This week we spent a few days in Cape Town. It was an experience in sensory dissonance. The vistas are stunning. They inspire awe, as in a feeling of reverence for the natural world. The coast lines are gently undulating and the backdrop of Table Mountain,  a solid reminder of the effects of time and climate. The land is fertile even though it is a region that experiences drought. The coastline is a Mediterranean blue with powdery white sands.

IMG_9334It is a wealthy city full of posh residences and office buildings. Many would say, it has a European feel. By which they may mean, that the signs of poverty which may be expected in a developing country are not evident. They may also mean that one sees few African people in the malls, restaurants, wineries, scenic sites or public spaces. Those you see are mostly in the service sector.

After a while, it is hard to purely enjoy the natural and built up beauty. The politics of ethnic presence and absence are so intruding.

Through a mutual friend, Arlene, we met up with Lucelle Campbell and Melissa, both who self-describe as indigenous people. Lucelle, who advocates for ‘ethical tourism’,  spoke of the phenomenon of invisibility in Cape Town not only of indigenous Africans but also the invisibility of the history of slavery in the Cape region. Indeed, in our tour of wineries, with all the talk of the people who started wineries that go back to the 18th century, no mention was made of slavery. But if you looked closely enough, the past ideology of racism lurks. Ambling through one  winery, we came upon these books on a shelf.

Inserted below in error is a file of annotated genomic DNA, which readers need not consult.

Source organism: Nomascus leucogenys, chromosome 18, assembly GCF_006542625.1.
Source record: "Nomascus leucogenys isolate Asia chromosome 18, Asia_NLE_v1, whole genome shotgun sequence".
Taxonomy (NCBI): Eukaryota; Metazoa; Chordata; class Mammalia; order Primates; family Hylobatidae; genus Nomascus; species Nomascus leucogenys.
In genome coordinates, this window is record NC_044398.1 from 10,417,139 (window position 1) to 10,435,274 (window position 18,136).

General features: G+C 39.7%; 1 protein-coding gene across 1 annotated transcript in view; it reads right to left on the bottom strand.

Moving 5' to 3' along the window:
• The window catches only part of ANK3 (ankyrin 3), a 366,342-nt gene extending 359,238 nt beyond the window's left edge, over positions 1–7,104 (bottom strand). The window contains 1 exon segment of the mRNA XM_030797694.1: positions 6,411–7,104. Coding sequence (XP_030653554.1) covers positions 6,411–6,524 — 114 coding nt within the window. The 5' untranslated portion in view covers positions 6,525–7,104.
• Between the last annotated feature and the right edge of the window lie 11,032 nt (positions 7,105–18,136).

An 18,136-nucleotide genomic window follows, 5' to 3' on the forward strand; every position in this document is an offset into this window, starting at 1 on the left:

I wonder whether this avoidance of history of slavery, of the meanings of emancipation shapes the defensiveness of the former oppressors as well as a fragile self-appreciation of the former oppressed. That it seems to me is also part of the story of the Caribbean. How can we have a genuine integration where economic structures maintain  the privileges of a few and inequality persists? How can we have reconciliation without, as Lucelle promotes, remembering and revisioning?

Driving home from our meeting with Lucelle, our Uber driver, of European descent, spoke knowledgeably of many things. I asked him about race relations in South Africa. He said things are getting worse.  How so? I expected him to speak of the failed expectations of the post-apartheid period, the continued poverty of Africans, the corruption of the politics and governance. Rather, his frame of reference was the proposed plans for land reform.

It was another sobering moment, a reminder of the deep challenge of redefining power relations and the struggle that lies ahead to get to social justice for Africans who already have had so much taken away from them.


Riding the rough route

Early this year, my brother in law, Roger invited me to join him and Denise on a hike in Brasso Seco, Trinidad. He said, “Sock eye. You fit”, sock eye being his most used and cavalier phrase to encourage others into physical activities.  I should let you all know that Roger is an extreme athlete. He leaps up mountains almost in a single bound, cycles the tour de france route and has done triathlons. He is a lean, but not mean, machine.